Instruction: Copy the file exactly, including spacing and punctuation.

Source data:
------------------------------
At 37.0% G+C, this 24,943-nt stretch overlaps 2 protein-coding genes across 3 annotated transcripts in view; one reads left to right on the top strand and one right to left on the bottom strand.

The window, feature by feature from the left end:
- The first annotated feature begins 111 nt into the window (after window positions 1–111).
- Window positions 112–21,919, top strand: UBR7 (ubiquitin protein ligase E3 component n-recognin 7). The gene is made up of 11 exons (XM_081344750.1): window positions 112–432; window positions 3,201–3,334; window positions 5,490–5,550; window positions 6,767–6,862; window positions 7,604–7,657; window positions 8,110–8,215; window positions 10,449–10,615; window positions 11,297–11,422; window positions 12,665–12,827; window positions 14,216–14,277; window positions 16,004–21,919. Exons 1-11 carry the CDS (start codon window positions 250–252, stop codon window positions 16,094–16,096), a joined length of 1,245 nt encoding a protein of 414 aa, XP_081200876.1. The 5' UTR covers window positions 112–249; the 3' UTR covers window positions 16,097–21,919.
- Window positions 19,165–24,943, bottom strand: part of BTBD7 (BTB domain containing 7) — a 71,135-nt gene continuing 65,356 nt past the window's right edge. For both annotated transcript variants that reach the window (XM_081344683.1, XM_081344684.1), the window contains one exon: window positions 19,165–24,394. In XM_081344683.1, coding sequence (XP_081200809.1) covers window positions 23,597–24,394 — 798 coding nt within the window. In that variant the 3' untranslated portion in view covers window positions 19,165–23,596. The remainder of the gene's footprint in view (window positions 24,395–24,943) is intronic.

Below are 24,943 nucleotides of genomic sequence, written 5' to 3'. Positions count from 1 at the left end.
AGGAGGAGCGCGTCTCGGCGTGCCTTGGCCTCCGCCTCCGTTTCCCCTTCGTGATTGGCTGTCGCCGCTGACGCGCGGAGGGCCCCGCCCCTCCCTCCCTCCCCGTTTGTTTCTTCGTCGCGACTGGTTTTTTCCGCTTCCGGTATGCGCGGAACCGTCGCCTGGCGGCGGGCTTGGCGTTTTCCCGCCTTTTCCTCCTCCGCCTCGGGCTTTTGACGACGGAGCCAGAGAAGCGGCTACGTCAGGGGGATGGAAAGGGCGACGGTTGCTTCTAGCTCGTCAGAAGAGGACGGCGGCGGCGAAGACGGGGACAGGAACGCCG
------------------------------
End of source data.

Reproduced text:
At 37.0% G+C, this 24,943-nt stretch overlaps 2 protein-coding genes across 3 annotated transcripts in view; one reads left to right on the top strand and one right to left on the bottom strand.

The window, feature by feature from the left end:
- The first annotated feature begins 111 nt into the window (after window positions 1–111).
- Window positions 112–21,919, top strand: UBR7 (ubiquitin protein ligase E3 component n-recognin 7). The gene is made up of 11 exons (XM_081344750.1): window positions 112–432; window positions 3,201–3,334; window positions 5,490–5,550; window positions 6,767–6,862; window positions 7,604–7,657; window positions 8,110–8,215; window positions 10,449–10,615; window positions 11,297–11,422; window positions 12,665–12,827; window positions 14,216–14,277; window positions 16,004–21,919. Exons 1-11 carry the CDS (start codon window positions 250–252, stop codon window positions 16,094–16,096), a joined length of 1,245 nt encoding a protein of 414 aa, XP_081200876.1. The 5' UTR covers window positions 112–249; the 3' UTR covers window positions 16,097–21,919.
- Window positions 19,165–24,943, bottom strand: part of BTBD7 (BTB domain containing 7) — a 71,135-nt gene continuing 65,356 nt past the window's right edge. For both annotated transcript variants that reach the window (XM_081344683.1, XM_081344684.1), the window contains one exon: window positions 19,165–24,394. In XM_081344683.1, coding sequence (XP_081200809.1) covers window positions 23,597–24,394 — 798 coding nt within the window. In that variant the 3' untranslated portion in view covers window positions 19,165–23,596. The remainder of the gene's footprint in view (window positions 24,395–24,943) is intronic.

Below are 24,943 nucleotides of genomic sequence, written 5' to 3'. Positions count from 1 at the left end.
AGGAGGAGCGCGTCTCGGCGTGCCTTGGCCTCCGCCTCCGTTTCCCCTTCGTGATTGGCTGTCGCCGCTGACGCGCGGAGGGCCCCGCCCCTCCCTCCCTCCCCGTTTGTTTCTTCGTCGCGACTGGTTTTTTCCGCTTCCGGTATGCGCGGAACCGTCGCCTGGCGGCGGGCTTGGCGTTTTCCCGCCTTTTCCTCCTCCGCCTCGGGCTTTTGACGACGGAGCCAGAGAAGCGGCTACGTCAGGGGGATGGAAAGGGCGACGGTTGCTTCTAGCTCGTCAGAAGAGGACGGCGGCGGCGAAGACGGGGACAGGAACGCCG